"The iPhone has no secret for you?" the job listing posted earlier this month reads. "Well, that's what you think... join us and develop the most challenging product of your life!"
Qualcomm built the first CDMA-based cellular base station in the early '90s. Today, CDMA is used by a number of carriers around the world, most notably Verizon Wireless in the U.S. Recent rumors have suggested that Apple is eyeing an early 2011 launch for a Verizon-compatible CDMA iPhone.
In addition to creating CDMA chips, Qualcomm also works to ensure that mobile platforms run well with the company's wireless technology. For example, it has an established Android Team at Qualcomm Innovation Center, a subsidiary of Qualcomm Incorporated, that aims to make Google's mobile operating system run better on the company's chipsets.
Ajay Dudani, staff engineer and manager at the Innovation Center, admitted earlier this year that many people do not understand Qualcomm's role in the industry. He talked about how he works to optimize Android for Qualcomm's hardware.
"At a very high level, our software teams work to get Android platform running optimally on Qualcomm chipsets in terms of power, performance and new features," he said. "We are also responsible for bringing up the Android platform on new chipsets, making sure our software ports are up to date with the latest public releases of the Android platform and helping ensure compatibility to avoid fragmentation."
Qualcomm's role in improving software performance on its hardware may shed light on why the CDMA chipset is looking to hire an iPhone software developer. Currently, under the company's list of supported OS platforms, only Windows Phone, Android and Brew Mobile Platform are listed. The Qualcom Developer Network also only offers support for those three platforms.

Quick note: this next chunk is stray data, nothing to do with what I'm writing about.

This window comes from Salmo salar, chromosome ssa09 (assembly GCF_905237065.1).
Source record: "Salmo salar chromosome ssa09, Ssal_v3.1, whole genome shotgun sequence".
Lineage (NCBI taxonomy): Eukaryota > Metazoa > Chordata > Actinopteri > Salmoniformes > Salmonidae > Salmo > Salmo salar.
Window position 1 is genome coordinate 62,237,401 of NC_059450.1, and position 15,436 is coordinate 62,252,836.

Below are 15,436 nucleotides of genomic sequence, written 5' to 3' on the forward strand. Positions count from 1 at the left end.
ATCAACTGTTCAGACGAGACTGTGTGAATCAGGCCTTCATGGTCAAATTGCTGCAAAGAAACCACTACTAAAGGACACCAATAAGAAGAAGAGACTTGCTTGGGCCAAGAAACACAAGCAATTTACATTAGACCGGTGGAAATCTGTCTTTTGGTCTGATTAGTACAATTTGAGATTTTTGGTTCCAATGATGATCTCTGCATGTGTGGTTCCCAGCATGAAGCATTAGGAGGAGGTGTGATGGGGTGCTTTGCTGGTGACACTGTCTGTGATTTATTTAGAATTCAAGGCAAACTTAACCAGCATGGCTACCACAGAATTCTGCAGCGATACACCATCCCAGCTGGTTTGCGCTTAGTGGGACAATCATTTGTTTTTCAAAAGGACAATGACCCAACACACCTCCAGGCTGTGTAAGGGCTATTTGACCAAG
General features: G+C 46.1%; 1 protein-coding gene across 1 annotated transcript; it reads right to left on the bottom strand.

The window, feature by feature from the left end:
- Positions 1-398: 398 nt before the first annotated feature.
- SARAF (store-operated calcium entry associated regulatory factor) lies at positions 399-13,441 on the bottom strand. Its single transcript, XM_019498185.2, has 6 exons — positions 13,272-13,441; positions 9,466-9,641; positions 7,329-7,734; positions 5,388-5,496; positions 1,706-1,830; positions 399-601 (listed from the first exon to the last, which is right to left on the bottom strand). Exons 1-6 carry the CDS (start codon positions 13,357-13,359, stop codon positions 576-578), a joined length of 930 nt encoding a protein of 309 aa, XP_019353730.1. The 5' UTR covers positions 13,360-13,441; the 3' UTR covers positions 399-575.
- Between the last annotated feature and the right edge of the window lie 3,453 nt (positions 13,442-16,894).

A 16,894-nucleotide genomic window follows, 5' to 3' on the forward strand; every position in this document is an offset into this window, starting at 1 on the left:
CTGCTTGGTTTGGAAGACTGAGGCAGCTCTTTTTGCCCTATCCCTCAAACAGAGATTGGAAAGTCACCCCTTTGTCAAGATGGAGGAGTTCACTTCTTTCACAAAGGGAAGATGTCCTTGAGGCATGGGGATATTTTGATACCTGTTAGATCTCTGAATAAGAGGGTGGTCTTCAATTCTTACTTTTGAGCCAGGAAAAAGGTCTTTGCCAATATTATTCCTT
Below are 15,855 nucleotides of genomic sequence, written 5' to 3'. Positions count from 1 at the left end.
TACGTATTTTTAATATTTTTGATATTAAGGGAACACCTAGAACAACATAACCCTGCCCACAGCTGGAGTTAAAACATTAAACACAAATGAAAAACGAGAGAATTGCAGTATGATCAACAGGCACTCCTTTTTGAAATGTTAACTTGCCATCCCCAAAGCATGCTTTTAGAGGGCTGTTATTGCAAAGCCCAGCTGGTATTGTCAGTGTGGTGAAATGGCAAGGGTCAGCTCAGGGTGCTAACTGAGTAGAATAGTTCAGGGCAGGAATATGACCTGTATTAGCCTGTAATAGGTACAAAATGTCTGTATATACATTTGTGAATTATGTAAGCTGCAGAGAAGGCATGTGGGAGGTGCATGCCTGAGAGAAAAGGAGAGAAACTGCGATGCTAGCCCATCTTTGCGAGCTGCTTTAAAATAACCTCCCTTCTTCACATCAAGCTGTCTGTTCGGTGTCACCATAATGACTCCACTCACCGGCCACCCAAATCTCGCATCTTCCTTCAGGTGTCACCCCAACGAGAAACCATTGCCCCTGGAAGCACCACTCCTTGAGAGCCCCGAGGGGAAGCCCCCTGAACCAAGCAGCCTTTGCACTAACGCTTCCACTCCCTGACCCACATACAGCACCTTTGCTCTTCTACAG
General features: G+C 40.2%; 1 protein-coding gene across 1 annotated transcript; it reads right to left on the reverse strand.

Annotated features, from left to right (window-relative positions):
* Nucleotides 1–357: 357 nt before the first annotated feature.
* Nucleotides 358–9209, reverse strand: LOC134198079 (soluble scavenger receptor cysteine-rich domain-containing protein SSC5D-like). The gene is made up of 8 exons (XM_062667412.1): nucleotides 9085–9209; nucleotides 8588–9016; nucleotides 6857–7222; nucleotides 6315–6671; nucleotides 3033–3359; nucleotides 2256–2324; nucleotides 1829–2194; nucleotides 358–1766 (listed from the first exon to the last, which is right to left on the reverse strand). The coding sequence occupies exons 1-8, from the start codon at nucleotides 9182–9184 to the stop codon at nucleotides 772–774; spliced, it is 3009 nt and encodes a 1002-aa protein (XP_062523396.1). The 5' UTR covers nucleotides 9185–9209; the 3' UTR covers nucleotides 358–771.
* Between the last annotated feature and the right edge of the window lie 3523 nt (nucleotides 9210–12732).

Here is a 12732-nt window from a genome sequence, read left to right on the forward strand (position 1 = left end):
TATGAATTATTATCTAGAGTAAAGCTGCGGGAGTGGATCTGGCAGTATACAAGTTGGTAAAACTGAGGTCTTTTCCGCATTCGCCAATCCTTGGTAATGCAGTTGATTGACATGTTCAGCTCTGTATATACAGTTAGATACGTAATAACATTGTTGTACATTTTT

It's also possible, however, that Qualcomm is looking to hire for another software-based venture, such as its FLO TV mobile video platform. This year the company partnered with Mophie to release a case that brought FLO TV to the iPhone and iPod touch. But Qualcomm is also shopping for a buyer for the unprofitable FLO TV.
Qualcomm's job application does note that it is looking for a candidate that has been "exposed to application or game development on mobile for years," and seeks an employee who has experience with wide ranging skills including Objective C and Xcode, UI design, and file, network and socket programming.
Rumors of a deal between Qualcomm and Apple have existed for months, and are always connected with a Verizon-compatible CDMA iPhone. The iPhone currently relies on chipsets from Infineon for its 3G HSDPA network access.
Numerous reports have claimed that Apple has already built and is testing a CDMA iPhone, code-named N92, that would run on the Verizon network. IT is said that the hardware is in the engineering verification test phase, which is two steps away from full-fledged production.